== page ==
I stuck around the school for about 30 minutes while two of my students waited for belated parental rides.  By the time I left, the snow had moved northward towards the city.  The roads were not bad at all, though, and the snow turned to rain as I exited the canyon.  I ran a few errands, then everything started to suck.  I realized that I hadn't had any water that day (let alone lunch).  Two big glasses of ice water later, I was in a good enough mood to join Rachel, Ben, and Jack for an early dinner at Olive Garden.

Then I fell asleep sitting on my couch at 8:00 PM.

I moved to my bed sometime around 11 and slept quite soundly.  Today has been quieter - some housekeeping, practicing the piano for church, church itself, and I read two books.  I had been sorely neglecting my book-reading this week, so it felt nice to literally catch up (get it?  Literally?).

This week will be a crazy one, too - I have a travel club meeting for NYC, CPR training, a non-field-trip to see To Kill a Mockingbird, midterms and end-of-the-quarter grading, the PSATs, and an overnight speech meet in Vail.  Sadly, the last part means I have to miss a family-get-together in Salt Lake for my brother's birthday.  Since Rachel and Jack got to run home this week for a mini-trip too, I'm feeling a bit home- family-sick.  I'm very much looking forward to Christmas.

Friday, October 07, 2011

Home Speech Meet

Tomorrow's the Home Speech Meet.  Naturally, after weeks of beautiful, sunny, 60-80 degree fall weather, the forecast is this:

Of course.

I'm sleeping up at the condo tonight, so I'm not so worried about my commute.  The other schools coming, though, are coming from grand distances - from Strasburg (way east) to Gunnison (way south) to Branson (so far away I bet Ben didn't even know it exists).  I've got my fingers crossed for them.

Paula, my assistant coach, showed up at 9:30 this morning and said, "What can I do to help?"  How awesome is that?  Thanks to her, we got everything done before school let out, which meant all we had to do after school is set up the classrooms, post signs, move food to the various locations, print off the registrations, and hand out the speech hoodies.  Most of the team showed up to help and we had the whole thing ready to go within 30 minutes.  A handful of students stuck around to run their pieces, then I booted everyone out until tomorrow.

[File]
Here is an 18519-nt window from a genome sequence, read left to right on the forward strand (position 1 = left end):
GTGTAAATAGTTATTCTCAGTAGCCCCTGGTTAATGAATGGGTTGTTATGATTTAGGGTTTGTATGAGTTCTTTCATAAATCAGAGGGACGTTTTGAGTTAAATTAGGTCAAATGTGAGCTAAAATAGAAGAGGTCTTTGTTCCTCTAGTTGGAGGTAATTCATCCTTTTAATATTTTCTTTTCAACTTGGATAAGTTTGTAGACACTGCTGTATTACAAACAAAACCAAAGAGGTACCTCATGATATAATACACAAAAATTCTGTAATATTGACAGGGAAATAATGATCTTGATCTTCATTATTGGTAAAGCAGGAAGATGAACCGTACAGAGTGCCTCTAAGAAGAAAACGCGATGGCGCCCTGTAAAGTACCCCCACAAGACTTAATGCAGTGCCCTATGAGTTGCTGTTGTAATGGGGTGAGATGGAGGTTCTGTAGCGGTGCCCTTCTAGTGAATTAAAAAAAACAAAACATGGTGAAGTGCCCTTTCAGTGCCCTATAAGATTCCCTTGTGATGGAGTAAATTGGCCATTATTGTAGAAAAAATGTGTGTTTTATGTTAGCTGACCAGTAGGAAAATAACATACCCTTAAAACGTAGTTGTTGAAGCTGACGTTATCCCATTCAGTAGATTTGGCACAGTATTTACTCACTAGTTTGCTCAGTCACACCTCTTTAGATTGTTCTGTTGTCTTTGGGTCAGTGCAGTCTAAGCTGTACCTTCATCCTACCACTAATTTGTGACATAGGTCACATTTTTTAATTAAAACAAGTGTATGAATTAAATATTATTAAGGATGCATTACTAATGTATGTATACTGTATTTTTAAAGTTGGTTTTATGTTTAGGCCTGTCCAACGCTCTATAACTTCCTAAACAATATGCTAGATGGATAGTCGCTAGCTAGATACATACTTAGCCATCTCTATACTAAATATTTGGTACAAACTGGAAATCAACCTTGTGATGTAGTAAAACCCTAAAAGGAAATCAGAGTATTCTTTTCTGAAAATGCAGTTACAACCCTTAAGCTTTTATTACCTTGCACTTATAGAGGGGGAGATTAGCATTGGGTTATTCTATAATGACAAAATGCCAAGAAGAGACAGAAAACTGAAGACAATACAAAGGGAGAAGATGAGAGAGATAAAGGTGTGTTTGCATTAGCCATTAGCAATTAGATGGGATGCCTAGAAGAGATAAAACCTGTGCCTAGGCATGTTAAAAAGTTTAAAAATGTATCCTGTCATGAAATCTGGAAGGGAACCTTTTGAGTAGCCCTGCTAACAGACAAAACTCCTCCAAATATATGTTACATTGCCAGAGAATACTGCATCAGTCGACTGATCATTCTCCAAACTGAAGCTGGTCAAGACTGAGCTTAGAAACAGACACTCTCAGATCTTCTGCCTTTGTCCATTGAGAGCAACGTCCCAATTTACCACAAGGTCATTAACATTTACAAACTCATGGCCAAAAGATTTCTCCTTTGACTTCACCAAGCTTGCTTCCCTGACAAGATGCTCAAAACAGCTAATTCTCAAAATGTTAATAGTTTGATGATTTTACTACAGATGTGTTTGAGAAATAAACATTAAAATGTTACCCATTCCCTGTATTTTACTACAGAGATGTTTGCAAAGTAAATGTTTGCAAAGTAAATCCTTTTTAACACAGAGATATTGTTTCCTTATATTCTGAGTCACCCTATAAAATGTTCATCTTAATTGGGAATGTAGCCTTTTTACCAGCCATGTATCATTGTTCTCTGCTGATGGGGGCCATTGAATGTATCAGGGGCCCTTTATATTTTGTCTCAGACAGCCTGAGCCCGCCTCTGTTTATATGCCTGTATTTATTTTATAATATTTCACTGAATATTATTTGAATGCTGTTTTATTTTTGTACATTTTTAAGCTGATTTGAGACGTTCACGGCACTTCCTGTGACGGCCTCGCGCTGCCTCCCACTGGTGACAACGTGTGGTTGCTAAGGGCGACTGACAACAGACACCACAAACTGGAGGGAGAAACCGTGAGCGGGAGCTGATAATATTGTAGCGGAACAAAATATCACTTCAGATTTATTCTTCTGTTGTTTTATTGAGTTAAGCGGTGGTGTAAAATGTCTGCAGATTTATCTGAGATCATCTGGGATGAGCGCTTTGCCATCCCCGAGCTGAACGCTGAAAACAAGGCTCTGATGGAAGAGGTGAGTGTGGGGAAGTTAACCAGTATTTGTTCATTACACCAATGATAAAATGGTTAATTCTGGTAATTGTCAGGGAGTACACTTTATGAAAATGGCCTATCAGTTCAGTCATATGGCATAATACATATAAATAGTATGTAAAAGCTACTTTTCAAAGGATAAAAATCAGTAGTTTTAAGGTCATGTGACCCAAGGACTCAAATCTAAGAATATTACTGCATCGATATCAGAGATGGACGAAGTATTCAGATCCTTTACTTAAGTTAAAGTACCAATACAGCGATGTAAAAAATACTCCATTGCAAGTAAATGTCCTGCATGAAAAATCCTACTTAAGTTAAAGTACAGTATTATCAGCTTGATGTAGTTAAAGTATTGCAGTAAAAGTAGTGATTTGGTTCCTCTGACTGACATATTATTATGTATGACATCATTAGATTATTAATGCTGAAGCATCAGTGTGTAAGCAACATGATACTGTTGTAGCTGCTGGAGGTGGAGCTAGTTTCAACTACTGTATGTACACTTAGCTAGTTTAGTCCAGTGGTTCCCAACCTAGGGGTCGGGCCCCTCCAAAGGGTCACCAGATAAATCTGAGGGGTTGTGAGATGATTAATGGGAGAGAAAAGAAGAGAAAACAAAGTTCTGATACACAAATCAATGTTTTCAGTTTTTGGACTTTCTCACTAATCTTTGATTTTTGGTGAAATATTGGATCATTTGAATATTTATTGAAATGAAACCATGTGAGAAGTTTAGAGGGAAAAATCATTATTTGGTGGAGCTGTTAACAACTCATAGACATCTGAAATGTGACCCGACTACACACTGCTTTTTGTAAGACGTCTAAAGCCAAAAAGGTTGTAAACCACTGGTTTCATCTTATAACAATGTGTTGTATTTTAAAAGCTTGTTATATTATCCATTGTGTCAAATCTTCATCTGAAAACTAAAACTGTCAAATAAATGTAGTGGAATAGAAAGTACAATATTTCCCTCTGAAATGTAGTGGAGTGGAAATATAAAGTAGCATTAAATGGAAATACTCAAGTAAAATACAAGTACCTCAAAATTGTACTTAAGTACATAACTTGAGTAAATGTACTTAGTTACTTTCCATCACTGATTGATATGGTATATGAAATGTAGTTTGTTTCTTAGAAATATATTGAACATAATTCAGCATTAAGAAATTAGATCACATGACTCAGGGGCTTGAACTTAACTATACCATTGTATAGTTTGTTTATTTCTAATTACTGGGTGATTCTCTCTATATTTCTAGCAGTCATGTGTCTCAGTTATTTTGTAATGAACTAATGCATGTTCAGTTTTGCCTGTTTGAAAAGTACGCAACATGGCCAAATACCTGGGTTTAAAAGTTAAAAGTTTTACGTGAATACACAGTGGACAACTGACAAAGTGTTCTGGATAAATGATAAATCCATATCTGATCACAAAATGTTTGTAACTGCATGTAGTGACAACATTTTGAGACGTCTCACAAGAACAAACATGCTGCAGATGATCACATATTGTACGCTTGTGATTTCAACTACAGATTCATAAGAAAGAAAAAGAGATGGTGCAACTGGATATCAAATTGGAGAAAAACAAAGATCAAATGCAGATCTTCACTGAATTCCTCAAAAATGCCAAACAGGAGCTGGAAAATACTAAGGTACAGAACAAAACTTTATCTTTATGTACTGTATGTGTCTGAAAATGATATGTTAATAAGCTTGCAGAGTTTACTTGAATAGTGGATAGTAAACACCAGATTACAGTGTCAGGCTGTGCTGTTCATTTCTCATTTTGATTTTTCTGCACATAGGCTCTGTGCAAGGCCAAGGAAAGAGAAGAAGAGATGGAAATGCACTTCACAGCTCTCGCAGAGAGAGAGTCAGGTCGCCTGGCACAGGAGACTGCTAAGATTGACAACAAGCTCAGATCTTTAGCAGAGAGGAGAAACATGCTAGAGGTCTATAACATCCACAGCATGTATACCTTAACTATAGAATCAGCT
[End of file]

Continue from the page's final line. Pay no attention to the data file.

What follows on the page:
I'm at the condo now.  I didn't get a chance to eat today, so I just had a Subway sandwich from the local gas station for dinner (at 4:30!) and I'm currently wrapped up in a furry blanket while the condo heats up, trying to figure out what to do about my back.  See, I woke up this morning with the muscles on the left side of my neck and the right side of my back completely seized up and sore.  They've stayed that way all day despite painkillers, stretches, and a lot of kids laughing at me for not being able to move very well.  I've named the upper ache "Speech" and the lower ache "Meet," fairly certain of the cause.

Come hell or high snow drifts, I'll be done with the meet by 2:00 tomorrow afternoon.  That will be very, very nice.

P.S.  The hoodies are pretty good this year.  The students picked the slogan "I choose you, Speakachu!" on an ash-colored hoodie (apparently Ash is a Pokemon character), and one of the freshmen did a nice spinoff "Speakchu" picture for the front logo, complete with a cool monkey.  Because why not?

Thursday, October 06, 2011


Rachel was right - I am being unfair.  Not everyone loves Shakespeare.  Not everyone loves Cafe Rio.

To clarify, though, my students go through that complaining phase with every tough play we've done - Inherit the Wind, Importance of Being Earnest, even the scenes from Funny Thing we did a few years ago.

I told my students about her comment, though, and more than I expected said they liked the tough stuff (and Annie's Organic Burritos).  They were the ones who have taken my Advanced class before - they know the rewards that will come.

They also all liked the fact that my little sister said I wasn't being fair.  They did not miss that irony at all.

Wednesday, October 05, 2011

Sibling Rivalry

"What play is the Intro to Drama class doing?" my first period class asked this morning.

"Harry's Hotter at Twilight," I said.  "It's a mash-up of Harry Potter, Twilight, Lord of the Rings, and a bunch of other stories."

"That sounds awesome!" they exclaimed.

"It'll be funny, but it's a pretty stupid play," I said.

"Why can't we do fun plays like that?" they complained.

"Because you're the Advanced Drama class," I said.

I was a bit mystified, though.  I don't understand why working on a mindless play would be more appealing than performing Shakespeare.  Shakespeare!  It's so much more engaging and funny and smart and human.  I understand why someone would want a burrito from Taco Bell in dire circumstances, but if you are given a choice between Taco Bell and Cafe Rio, why would you pick the lesser fare?